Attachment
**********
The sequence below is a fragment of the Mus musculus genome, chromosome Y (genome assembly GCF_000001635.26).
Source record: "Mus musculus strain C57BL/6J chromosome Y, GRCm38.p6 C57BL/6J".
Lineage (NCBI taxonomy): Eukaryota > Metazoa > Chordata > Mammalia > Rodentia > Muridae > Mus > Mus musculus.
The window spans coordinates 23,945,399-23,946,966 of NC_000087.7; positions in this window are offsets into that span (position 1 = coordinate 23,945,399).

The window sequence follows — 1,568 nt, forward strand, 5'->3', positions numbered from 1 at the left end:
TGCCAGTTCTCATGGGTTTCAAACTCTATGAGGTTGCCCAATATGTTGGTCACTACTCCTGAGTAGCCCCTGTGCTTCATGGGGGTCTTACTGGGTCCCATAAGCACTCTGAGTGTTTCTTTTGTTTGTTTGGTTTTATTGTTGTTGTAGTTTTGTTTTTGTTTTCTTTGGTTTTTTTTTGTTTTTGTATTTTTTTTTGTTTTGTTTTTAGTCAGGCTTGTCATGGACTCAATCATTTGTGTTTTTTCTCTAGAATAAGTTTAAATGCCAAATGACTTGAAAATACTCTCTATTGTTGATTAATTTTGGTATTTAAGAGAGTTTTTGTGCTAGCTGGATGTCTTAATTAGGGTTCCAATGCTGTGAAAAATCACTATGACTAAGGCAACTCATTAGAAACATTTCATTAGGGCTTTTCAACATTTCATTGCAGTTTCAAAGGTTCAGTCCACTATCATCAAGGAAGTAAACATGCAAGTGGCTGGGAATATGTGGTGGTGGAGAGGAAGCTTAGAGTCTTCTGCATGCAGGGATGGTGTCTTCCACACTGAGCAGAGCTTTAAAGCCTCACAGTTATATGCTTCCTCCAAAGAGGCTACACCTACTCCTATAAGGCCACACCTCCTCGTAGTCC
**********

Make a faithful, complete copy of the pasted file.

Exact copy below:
The sequence below is a fragment of the Mus musculus genome, chromosome Y (genome assembly GCF_000001635.26).
Source record: "Mus musculus strain C57BL/6J chromosome Y, GRCm38.p6 C57BL/6J".
Lineage (NCBI taxonomy): Eukaryota > Metazoa > Chordata > Mammalia > Rodentia > Muridae > Mus > Mus musculus.
The window spans coordinates 23,945,399-23,946,966 of NC_000087.7; positions in this window are offsets into that span (position 1 = coordinate 23,945,399).

The window sequence follows — 1,568 nt, forward strand, 5'->3', positions numbered from 1 at the left end:
TGCCAGTTCTCATGGGTTTCAAACTCTATGAGGTTGCCCAATATGTTGGTCACTACTCCTGAGTAGCCCCTGTGCTTCATGGGGGTCTTACTGGGTCCCATAAGCACTCTGAGTGTTTCTTTTGTTTGTTTGGTTTTATTGTTGTTGTAGTTTTGTTTTTGTTTTCTTTGGTTTTTTTTTGTTTTTGTATTTTTTTTTGTTTTGTTTTTAGTCAGGCTTGTCATGGACTCAATCATTTGTGTTTTTTCTCTAGAATAAGTTTAAATGCCAAATGACTTGAAAATACTCTCTATTGTTGATTAATTTTGGTATTTAAGAGAGTTTTTGTGCTAGCTGGATGTCTTAATTAGGGTTCCAATGCTGTGAAAAATCACTATGACTAAGGCAACTCATTAGAAACATTTCATTAGGGCTTTTCAACATTTCATTGCAGTTTCAAAGGTTCAGTCCACTATCATCAAGGAAGTAAACATGCAAGTGGCTGGGAATATGTGGTGGTGGAGAGGAAGCTTAGAGTCTTCTGCATGCAGGGATGGTGTCTTCCACACTGAGCAGAGCTTTAAAGCCTCACAGTTATATGCTTCCTCCAAAGAGGCTACACCTACTCCTATAAGGCCACACCTCCTCGTAGTCC